Candied fruit, iced with sugar, is used in pastry for decorating cakes. They can also be eaten alone, as a dessert or candy.
The preparation consists in replacing by osmosis the water of a fruit by sugar, the scarcity of the water ensuring the conservation. Since antiquity, Romans had confit fruit in honey to preserve them. It was during the Crusades in the Orient that Westerners discovered fruit pastes, jams and candied fruits. All these treats enter France at the end of the Middle Ages.
The city of Apt sees itself as the world capital of candied fruit. In the 1650s, Madame de Sevigne will compare the city of Apt to a ‘cauldron of jams’. The clever people of the country chose the most beautiful fruits and instead of potting them they made ‘dry jams’, cooked with candied fruits.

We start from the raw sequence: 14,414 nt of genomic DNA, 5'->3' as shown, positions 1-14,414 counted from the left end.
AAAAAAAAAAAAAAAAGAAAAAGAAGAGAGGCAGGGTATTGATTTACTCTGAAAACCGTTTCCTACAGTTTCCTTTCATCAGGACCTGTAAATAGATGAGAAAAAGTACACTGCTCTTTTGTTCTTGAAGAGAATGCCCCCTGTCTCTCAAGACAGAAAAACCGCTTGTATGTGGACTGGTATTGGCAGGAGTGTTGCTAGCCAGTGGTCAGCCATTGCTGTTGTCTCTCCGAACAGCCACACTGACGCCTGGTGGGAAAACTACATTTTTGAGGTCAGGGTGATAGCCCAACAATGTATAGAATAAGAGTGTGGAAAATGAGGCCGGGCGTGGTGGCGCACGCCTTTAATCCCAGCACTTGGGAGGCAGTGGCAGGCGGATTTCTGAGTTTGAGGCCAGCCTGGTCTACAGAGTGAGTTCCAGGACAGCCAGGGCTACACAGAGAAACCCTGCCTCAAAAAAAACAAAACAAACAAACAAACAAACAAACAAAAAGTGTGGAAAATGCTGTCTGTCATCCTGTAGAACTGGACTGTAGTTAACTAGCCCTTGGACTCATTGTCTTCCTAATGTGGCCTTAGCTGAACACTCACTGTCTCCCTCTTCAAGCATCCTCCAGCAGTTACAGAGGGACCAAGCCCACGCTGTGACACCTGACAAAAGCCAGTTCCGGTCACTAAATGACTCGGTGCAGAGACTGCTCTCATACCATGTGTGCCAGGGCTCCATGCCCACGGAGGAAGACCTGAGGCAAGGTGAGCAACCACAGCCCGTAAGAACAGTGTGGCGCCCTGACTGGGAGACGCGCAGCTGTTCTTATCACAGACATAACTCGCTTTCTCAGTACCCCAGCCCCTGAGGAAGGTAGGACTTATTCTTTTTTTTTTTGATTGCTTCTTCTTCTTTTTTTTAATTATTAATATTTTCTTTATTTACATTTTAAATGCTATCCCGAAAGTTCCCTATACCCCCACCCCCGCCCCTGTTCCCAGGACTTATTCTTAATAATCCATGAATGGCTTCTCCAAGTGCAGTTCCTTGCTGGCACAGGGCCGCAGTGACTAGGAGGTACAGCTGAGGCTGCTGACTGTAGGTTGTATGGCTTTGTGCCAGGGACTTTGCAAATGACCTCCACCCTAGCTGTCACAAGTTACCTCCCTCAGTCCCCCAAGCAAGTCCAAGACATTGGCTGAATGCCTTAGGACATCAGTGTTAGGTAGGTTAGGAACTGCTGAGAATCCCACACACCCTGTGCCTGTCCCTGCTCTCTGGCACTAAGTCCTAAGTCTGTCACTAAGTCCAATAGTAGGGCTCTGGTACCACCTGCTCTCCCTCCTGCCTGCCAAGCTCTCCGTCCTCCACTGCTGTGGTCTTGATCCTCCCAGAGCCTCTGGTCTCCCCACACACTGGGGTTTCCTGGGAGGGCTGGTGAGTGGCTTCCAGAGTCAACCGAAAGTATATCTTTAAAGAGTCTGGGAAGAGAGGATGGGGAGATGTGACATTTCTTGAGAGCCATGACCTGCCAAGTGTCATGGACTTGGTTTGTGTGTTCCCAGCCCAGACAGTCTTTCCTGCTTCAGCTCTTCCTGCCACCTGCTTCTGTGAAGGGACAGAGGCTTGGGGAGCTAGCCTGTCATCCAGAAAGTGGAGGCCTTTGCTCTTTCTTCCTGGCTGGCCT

Until the Revolution slice between reputations and flavors, Apt became a real pot. We tasted jams of zest and lemon, cherries and candied cherries. In the nineteenth century, eighteen factories supplied England with candied fruit. In 1902, a confectioner from Apt even managed to confide a whole fig tree, shipped in spare parts to the Chicago exhibition!
France is the world’s largest producer of candied fruit, thanks in particular to the city of Apt, which produces 14,000 tonnes (10,000 of which are cherries). 70% of production is exported to 60 countries (the United Kingdom is by far the largest market).